Drawing on innovation and his diverse interests, Professor Kevin Hall is contributing to the University’s global research success.
The University of Newcastle is a research-led university built on the foundation of discovery and access to new knowledge. At the helm of this discovery is Professor Kevin Hall, an accomplished civil engineer and the University’s Deputy Vice-Chancellor (Research and Innovation).
“I have the best job on campus,” he acknowledges.
"I’m lucky to have a hand in nurturing the careers of some of our boldest and brightest."
It’s gratifying being able to bring in the next generation of experts and watch them grow as articulate, empathetic and inspiring thinkers and doers.
Running his own hydro technology company for seven years between his undergraduate and PhD studies, Kevin has been a visionary from the very beginning. Designing a handful of the world’s most beautiful and mechanically sound harbours, marinas and beaches before undertaking a PhD at the University of New South Wales, the Canadian native didn’t expect to “enjoy” research so much.
“I saw it purely as a business advantage,” he confesses.
“Not many engineering consultants had their doctorates in the early 1980s.”
“During my candidature I concentrated on measuring waves and understanding how they propagate through coastal structures, such as breakwaters.”
Deciding not to return to the corporate realm after receiving his award in 1986, Kevin joined Canada’s Queen’s University. As somebody who likes to be involved in a “variety of things,” he undertook research in a number of different areas.
“For a long while, my primary area of strength was numerical modelling, which uses equations and other mathematical techniques to represent natural processes,” he explains.
“A national event involving pathogens caught my attention however, and expanded my focus.
“A number of young and elderly people died because of a particular strain of e. coli bacteria that was present in the public drinking supply in a small town in Ontario.”
Collaborating with a team of physicists, biochemists and mechanical engineers, Kevin looked to construct an automated pathogen detection system to “ensure this wouldn’t happen again.”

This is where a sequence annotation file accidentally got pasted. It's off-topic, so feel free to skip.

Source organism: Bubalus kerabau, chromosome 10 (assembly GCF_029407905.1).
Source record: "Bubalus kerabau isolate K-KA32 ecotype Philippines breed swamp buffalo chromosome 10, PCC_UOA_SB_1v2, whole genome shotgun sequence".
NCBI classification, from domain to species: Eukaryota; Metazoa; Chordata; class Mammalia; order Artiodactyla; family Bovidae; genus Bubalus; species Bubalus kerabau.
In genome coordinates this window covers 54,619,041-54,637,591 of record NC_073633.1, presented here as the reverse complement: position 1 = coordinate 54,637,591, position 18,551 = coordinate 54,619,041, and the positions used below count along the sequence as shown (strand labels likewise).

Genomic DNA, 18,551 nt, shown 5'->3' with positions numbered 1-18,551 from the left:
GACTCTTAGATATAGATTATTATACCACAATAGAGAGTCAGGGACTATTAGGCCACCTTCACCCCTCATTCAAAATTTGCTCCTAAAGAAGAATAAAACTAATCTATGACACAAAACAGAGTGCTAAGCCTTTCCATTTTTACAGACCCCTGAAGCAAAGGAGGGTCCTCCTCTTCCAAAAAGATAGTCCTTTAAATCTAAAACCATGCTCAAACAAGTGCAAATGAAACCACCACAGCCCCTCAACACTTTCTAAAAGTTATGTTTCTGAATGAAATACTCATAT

“The project led to a start-up business that we built up over three or so years,” he recalls. “It was then sold to a French water consortium.”
Dually exploring water quality and its impacts on health, Kevin’s multidisciplinary effort also prepared him for successful partnerships across a number of sectors ranging from public health to coastal protection.
Several members of his research team developed design techniques for artificial surfing reefs which also provided shoreline protection.
Sense and sustainability
Kevin relocated to the University of Guelph in southwestern Ontario in 2008, signing on to become its Vice-President (Research). Though conceding the executive role to be a “one and a half time job by itself,” the distinguished educator and innovator affirms he still made plenty of room for research.
“For the past 20 years I have been working in the urban slums of India and Africa where there is no infrastructure, sanitation, or fresh drinking water,” he conveys.
“Adapting relatively simple, effective and low cost technology, my team has helped the women in these communities design and implement equipment that is easy to use and will provide fresh drinking water at the household level.”
“The hope is that they will make a business and sell the units to the areas adjacent to them.”
“It is very meaningful research and it has a lot of impact – which you see right away.”
Kevin returned to Australia in March 2014, accepting the position of Deputy Vice-Chancellor (Research and Innovation) at the University of Newcastle. Continuing to work with his head and lead with his heart, the sharp strategist admits this newest role is as demanding as it is rewarding.
“I’m an enthusiastic and vocal supporter of our researchers,” he shares.
“One of my main responsibilities is to promote their efforts to local communities, state and federal politicians, businesses and non-government organisations, and international institutions.”
“Getting to know what we’re doing here on campus is a really cool part of the job.”
Kevin is also pushing the frontiers of a burgeoning academic arena – interdisciplinarity.
“By being made aware of who’s investigating what, I can link people together, like our powerhouse respiratory medicine network with scientists from the Hunter Valley, Sweden, Britain, North America and Singapore,” he affirms.
“Australia is moving more and more into an ‘Innovation Agenda,’ which will see us use knowledge to drive the economy and buffer ourselves against some of the global crises that are occurring around commodity prices.”
“This, by default, means we need to start working in teams of varying skills and professional fields.”